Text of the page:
Villagers say they can see my young dark face beneath Mama’s rough wrinkles, hear my voice in the belch of her belly on a hot afternoon. Mama’s presence can be felt everywhere in the house. She is cooking in the kitchen, but I can hear the noise from my bedroom. I can hear her pounding yams for lunch. I bet she is still in her red kikoi, the one that she ties around her waist and hides a Somali knife beneath. She shouts and calls me. I answer quickly. I haven’t moved out of my room yet but she starts giving instructions. She updates me on what is to be done today. She says I should be in the shamba digging. She says I ought to go cut fodder for the cattle. I know what she means beneath these set of instructions. She means that it is time for me to marry. She cannot understand how she has hit seventy years with no grandchild in sight. I’m the youngest, only sober male, at least for the moment. My elder brothers and father are busy discussing how they have ten wives and large tracts of land while under the influence of ten shillings packets of alcohol. All my sisters are married too. They married early, in search of more peaceful pastures. Who will help her carry water when she gets old? I really do not enjoy seeing her carrying water from the river. Her bones might break. Or let’s put this correctly, I really do not want to have more scars. I do not know how to avoid them. I have had scars earlier in my life and I can tell you there is nothing to laugh about here. The first time to get a scar was after losing some fore skin in the river. It wasn’t the traditional circumcision, but Tambaya medical clinic is located near Gura River. Don’t ask me whether it was painful, I’ve heard more painful moments. Moments whose anesthesia could only be telling stories through writing later. Moments like the ones I am about to narrate to you.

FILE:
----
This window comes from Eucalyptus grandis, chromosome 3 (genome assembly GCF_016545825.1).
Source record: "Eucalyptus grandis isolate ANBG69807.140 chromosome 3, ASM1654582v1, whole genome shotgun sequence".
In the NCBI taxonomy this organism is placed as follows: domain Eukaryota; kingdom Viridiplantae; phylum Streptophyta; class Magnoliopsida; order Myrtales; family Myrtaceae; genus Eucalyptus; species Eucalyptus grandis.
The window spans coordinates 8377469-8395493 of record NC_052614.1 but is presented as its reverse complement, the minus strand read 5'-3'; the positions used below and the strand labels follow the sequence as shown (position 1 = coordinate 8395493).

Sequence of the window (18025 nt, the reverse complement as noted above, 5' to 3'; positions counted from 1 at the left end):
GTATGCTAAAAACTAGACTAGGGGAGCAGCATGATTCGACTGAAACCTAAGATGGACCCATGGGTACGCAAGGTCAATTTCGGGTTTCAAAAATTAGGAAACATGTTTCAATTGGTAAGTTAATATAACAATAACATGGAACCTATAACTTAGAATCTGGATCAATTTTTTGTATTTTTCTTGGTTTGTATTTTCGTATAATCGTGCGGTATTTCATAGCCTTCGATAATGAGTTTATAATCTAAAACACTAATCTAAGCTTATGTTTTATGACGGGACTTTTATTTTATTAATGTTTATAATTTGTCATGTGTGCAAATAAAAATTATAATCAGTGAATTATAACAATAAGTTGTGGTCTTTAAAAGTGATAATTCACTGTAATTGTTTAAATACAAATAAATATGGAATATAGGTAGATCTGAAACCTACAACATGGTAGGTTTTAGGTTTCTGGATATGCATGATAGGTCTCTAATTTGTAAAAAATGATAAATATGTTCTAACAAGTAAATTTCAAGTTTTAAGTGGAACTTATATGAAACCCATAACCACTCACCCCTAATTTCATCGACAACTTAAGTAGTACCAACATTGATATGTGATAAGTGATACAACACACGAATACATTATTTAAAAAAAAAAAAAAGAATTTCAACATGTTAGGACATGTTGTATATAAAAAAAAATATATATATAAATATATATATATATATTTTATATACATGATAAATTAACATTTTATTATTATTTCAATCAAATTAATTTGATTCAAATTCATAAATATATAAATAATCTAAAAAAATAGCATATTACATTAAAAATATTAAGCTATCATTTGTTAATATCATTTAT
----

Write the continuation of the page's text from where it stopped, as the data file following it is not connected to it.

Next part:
I thought I had become a man and found it wise to take my new girlfriend, Njoki, to the river so that she could see where she would be fetching water for my Mama when I marry her. I was that serious in dating. Shiny stars scattered the sky between the forest clearing by the river, the crickets sang soft choruses and the water flowed smoothly over the rocks making soothing music. Damn nature. Couldn’t all those things see what I was about to suffer and make louder uglier noise.
Only her lips moved, the stars in her eyes didn’t twinkle. She had never called me by that name. She must have been impressed by me taking her to the river. The rush of the reeds by the river bank in the evening breeze had started scaring me. It was getting dark.
“Let’s go back. You have seen the river, but you have nothing to fetch water with right now.”
She hesitated then turned. I curled my hand around her slender waist as we began to slowly lift our feet to the path that would lead us back home.
She suddenly turned back and squatted.
“I actually have a container from which I can fetch water from your river.”
She knelt down and pulled closer to my feet.
“It will be more pleasurable for both of us.”